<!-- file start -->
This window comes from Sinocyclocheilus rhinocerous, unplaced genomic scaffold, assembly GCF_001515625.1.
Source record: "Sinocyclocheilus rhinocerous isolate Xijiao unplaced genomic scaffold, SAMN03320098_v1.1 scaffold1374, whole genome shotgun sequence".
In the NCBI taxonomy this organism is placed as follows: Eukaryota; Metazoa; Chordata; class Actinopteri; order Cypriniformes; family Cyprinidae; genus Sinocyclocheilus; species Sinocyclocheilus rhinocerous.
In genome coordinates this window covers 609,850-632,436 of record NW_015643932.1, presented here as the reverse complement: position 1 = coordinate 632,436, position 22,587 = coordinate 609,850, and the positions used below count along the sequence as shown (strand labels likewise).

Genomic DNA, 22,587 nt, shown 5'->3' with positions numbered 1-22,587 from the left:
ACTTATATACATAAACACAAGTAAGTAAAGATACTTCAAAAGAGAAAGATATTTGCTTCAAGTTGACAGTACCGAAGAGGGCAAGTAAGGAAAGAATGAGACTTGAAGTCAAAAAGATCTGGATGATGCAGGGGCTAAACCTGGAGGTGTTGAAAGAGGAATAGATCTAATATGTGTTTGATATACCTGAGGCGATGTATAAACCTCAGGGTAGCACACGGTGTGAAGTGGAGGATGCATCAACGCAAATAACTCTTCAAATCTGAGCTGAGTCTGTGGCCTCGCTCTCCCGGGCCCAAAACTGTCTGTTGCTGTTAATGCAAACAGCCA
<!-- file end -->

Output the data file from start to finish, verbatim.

This window comes from Sinocyclocheilus rhinocerous, unplaced genomic scaffold, assembly GCF_001515625.1.
Source record: "Sinocyclocheilus rhinocerous isolate Xijiao unplaced genomic scaffold, SAMN03320098_v1.1 scaffold1374, whole genome shotgun sequence".
In the NCBI taxonomy this organism is placed as follows: Eukaryota; Metazoa; Chordata; class Actinopteri; order Cypriniformes; family Cyprinidae; genus Sinocyclocheilus; species Sinocyclocheilus rhinocerous.
In genome coordinates this window covers 609,850-632,436 of record NW_015643932.1, presented here as the reverse complement: position 1 = coordinate 632,436, position 22,587 = coordinate 609,850, and the positions used below count along the sequence as shown (strand labels likewise).

Genomic DNA, 22,587 nt, shown 5'->3' with positions numbered 1-22,587 from the left:
ACTTATATACATAAACACAAGTAAGTAAAGATACTTCAAAAGAGAAAGATATTTGCTTCAAGTTGACAGTACCGAAGAGGGCAAGTAAGGAAAGAATGAGACTTGAAGTCAAAAAGATCTGGATGATGCAGGGGCTAAACCTGGAGGTGTTGAAAGAGGAATAGATCTAATATGTGTTTGATATACCTGAGGCGATGTATAAACCTCAGGGTAGCACACGGTGTGAAGTGGAGGATGCATCAACGCAAATAACTCTTCAAATCTGAGCTGAGTCTGTGGCCTCGCTCTCCCGGGCCCAAAACTGTCTGTTGCTGTTAATGCAAACAGCCA